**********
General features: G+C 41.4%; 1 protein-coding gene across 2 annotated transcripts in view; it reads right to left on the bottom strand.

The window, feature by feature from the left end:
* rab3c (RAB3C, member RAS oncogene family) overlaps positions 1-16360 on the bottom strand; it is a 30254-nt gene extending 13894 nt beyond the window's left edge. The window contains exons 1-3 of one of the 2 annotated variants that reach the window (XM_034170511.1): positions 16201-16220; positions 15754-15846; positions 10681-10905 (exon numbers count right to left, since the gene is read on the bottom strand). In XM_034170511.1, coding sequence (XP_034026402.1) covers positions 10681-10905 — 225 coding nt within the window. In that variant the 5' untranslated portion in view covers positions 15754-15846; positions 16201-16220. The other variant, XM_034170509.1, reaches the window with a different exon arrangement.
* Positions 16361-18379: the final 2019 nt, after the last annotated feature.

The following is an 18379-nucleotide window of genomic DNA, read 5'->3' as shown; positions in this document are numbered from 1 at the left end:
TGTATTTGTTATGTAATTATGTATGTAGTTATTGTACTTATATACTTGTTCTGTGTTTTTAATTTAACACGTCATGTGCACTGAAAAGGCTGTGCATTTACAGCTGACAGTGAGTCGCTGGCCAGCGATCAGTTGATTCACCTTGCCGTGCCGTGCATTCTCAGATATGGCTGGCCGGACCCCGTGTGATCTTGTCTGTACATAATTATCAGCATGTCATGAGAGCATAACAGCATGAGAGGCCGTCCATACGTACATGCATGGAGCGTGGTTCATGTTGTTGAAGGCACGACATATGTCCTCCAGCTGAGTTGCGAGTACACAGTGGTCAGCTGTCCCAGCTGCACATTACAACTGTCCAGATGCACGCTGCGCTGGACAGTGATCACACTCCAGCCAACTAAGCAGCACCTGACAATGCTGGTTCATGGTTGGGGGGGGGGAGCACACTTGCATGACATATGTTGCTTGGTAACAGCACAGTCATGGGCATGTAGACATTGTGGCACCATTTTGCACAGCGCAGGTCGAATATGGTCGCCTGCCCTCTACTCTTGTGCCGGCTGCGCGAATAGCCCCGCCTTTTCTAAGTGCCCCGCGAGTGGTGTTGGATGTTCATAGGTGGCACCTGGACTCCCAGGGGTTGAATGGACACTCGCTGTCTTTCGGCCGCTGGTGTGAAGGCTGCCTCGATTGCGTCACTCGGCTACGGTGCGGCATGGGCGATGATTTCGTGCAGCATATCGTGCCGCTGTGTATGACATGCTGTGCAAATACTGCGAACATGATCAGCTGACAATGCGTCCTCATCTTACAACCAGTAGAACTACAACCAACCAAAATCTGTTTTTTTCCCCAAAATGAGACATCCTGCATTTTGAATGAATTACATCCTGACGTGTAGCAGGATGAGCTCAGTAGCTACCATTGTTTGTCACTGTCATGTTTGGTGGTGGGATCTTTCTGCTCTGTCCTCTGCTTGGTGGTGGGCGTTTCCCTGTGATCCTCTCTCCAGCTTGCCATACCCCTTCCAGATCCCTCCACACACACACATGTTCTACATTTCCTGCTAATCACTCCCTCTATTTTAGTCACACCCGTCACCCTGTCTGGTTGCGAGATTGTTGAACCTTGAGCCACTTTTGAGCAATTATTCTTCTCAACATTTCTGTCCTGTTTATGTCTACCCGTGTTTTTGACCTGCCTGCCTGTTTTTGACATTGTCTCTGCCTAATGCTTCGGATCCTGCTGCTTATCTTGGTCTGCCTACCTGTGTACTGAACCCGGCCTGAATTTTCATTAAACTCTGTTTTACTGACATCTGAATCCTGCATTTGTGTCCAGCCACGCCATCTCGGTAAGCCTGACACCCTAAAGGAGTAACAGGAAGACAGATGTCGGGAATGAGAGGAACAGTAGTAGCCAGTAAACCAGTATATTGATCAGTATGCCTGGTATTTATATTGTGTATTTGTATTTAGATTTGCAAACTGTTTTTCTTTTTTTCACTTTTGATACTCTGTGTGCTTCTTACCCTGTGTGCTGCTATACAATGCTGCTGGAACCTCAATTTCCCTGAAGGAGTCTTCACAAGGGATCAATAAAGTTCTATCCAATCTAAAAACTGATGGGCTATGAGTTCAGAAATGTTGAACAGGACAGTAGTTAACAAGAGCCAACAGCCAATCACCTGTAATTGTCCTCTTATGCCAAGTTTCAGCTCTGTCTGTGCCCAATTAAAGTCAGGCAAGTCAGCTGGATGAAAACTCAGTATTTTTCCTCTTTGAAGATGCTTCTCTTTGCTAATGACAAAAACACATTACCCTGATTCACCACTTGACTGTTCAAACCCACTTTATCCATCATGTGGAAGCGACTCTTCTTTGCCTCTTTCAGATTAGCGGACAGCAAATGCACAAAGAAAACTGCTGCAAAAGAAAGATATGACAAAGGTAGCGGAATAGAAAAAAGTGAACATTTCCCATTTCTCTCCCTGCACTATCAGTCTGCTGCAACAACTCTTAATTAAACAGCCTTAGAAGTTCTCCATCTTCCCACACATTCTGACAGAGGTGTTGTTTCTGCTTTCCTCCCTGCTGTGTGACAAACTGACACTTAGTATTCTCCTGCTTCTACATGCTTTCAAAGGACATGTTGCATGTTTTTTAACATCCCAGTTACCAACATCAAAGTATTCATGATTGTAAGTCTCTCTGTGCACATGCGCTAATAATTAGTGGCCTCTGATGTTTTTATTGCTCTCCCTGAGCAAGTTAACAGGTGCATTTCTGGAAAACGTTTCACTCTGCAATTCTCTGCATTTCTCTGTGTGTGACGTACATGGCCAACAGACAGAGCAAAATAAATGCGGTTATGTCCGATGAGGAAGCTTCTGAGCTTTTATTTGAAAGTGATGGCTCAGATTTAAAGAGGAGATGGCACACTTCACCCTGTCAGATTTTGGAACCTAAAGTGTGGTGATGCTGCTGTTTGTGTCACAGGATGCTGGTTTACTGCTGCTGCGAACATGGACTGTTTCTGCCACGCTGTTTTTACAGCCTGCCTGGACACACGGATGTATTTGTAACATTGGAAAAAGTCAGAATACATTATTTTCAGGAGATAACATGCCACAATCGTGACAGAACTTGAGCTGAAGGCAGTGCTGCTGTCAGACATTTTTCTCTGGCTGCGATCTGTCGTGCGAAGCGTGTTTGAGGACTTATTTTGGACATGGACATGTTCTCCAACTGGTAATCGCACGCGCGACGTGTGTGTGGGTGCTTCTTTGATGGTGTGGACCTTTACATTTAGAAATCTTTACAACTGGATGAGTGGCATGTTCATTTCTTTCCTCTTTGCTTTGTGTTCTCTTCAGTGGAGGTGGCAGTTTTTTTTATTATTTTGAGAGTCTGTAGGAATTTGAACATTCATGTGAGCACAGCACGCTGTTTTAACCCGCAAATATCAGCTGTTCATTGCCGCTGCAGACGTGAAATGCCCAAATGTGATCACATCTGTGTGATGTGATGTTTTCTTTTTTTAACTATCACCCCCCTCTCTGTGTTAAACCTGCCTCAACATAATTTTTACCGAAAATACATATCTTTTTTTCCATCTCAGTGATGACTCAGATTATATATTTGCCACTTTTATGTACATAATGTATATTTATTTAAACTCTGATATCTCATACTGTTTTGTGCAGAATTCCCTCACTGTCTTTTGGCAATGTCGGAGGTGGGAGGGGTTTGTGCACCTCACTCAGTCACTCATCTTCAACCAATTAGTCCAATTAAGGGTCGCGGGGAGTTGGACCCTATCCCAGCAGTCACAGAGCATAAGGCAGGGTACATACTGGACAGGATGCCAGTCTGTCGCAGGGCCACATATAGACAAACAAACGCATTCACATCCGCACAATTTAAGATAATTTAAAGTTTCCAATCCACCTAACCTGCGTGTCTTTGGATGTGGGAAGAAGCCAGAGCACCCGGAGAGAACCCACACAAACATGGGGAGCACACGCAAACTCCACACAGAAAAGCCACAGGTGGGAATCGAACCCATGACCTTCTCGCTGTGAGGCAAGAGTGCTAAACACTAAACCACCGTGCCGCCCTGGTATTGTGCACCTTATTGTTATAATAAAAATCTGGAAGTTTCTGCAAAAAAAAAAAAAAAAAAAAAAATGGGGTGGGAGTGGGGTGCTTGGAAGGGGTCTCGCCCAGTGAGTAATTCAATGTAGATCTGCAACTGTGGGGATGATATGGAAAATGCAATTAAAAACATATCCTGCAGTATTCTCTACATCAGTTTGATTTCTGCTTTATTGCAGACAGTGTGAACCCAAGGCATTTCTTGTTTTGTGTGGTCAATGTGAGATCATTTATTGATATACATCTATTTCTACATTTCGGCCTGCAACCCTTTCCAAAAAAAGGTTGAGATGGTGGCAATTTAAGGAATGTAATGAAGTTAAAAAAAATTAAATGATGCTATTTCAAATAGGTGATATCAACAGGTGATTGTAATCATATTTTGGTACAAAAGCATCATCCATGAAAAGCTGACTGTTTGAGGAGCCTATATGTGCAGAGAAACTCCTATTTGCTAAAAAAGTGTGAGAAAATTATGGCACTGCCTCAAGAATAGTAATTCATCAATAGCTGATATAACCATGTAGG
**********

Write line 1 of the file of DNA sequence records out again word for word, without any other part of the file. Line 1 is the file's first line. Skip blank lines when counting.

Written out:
General features: G+C 41.4%; 1 protein-coding gene across 2 annotated transcripts in view; it reads right to left on the bottom strand.